"Some healers even hold that electro-magnetic fields (EMFs) generated by the wi-fi system are responsible for upsetting positive energy fields of the body, which are known as chakras, and positive energy fields of the earth, which are known as ley lines.Of course, no actual scientific evidence has ever shown that Wi-Fi signals affect health. Apparently some Glastonbury residents are claiming the signals have lowered the levels of the hormone melatonin in their bodies - something biologist PZ Myers quickly debunks on Pharyngula: "This is nonsense: melatonin really doesn't do everything, the pineal [gland that produces it] is not going to be particularly responsive to random radio frequencies, and these kooks don't even have a way to assess melatonin levels."
"There are now calls for the project, the first of its kind in Britain, to be "unplugged" and for wi-fi masts in the centre of the Somerset market town to be removed just seven months into its experimental run.
"Meanwhile soothsayers, astrologers and other opponents of the wi-fi system have resorted to an alternative technology - known as "orgone" - to combat the alleged negative effects of the high-tech system."
Sadly, it seems real science is unlikely to dissuade those trying to have Glastonbury's free network removed, as highlighted by the absurd activities of one opponent:
"Matt Todd has started building small generators which he believes can neutralise the allegedly-harmful radiation using the principles of orgone science. The pyramid-like machines use quartz crystals, selenite (a clear form of the mineral gypsum), semi-precious lapis lazuli stones, gold leaf and copper coil to absorb and recycle the supposedly-negative energy.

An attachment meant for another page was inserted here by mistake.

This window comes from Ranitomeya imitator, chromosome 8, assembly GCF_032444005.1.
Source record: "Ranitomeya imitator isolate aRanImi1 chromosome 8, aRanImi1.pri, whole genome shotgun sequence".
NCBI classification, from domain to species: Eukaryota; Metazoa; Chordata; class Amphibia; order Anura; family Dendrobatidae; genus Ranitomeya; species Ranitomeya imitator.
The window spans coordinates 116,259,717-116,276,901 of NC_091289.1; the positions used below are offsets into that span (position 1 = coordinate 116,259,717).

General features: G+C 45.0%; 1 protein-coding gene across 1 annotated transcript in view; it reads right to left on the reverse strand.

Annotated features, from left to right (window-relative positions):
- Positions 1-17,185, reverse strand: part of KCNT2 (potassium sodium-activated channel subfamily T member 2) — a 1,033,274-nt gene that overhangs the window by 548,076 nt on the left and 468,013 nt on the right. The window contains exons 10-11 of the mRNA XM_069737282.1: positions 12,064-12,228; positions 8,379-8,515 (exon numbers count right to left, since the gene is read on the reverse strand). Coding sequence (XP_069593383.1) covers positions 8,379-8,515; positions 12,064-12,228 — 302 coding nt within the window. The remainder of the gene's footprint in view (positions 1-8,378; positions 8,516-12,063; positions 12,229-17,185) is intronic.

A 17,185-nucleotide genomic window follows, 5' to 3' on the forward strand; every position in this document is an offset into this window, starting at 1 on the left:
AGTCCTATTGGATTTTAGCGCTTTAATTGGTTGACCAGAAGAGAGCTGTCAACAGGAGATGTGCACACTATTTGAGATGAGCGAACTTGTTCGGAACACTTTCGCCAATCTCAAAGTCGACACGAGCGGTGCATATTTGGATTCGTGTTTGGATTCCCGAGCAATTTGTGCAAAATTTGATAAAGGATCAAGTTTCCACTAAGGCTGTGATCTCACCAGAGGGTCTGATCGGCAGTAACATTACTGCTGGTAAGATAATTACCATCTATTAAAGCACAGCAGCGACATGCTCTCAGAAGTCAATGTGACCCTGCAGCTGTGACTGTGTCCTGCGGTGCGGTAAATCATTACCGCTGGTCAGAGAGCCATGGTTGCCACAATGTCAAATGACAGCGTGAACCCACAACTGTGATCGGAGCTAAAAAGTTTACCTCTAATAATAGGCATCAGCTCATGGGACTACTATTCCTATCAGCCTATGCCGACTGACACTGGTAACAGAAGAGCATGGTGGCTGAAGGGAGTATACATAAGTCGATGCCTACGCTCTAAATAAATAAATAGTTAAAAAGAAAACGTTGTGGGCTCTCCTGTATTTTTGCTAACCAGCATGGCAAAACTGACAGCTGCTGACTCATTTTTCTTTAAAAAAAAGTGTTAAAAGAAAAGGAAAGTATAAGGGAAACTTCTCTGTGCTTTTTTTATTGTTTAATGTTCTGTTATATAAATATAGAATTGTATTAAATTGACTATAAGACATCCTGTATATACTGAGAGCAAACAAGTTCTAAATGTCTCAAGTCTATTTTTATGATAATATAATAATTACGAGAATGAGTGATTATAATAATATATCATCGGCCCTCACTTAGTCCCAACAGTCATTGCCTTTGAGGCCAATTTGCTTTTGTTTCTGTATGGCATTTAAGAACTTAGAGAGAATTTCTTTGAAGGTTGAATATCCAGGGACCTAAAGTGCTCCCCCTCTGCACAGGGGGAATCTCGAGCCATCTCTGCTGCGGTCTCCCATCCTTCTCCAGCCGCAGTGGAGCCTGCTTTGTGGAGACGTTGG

'I have given a number of generators to shops in the High Street and hidden others in bushes in the immediate vicinity of the antennae. That way you can bring back the balance,' said Mr Todd.
Orgone science was developed by the Austro-Hungarian psychoanalyst Wilhelm Reich, who claimed all living matter contains a biological energy. Mr Todd added: 'The science hasn't really got into the mainstream because the Government won't make decisions which will affect big business, even if it concerns everyone's health'."
"The science hasn't really got into the mainstream". You really couldn't make it up (although he actually has). It would all be hilarious if there weren't so many people out there thinking like this. As PZ rightly points out on his blog, the journalists have clearly gone after the more leftfield residents of Glastonbury, but you really do have to despair when New Age pseudoscience and paranoia leads to a sizable movement that could have free wireless internet (which most people would love) removed from a town. As you'll see if you read the Telegraph article, even local Conservative MP David Heathcoat Amory is backing the protesters.
Where's Carl Sagan when we need him?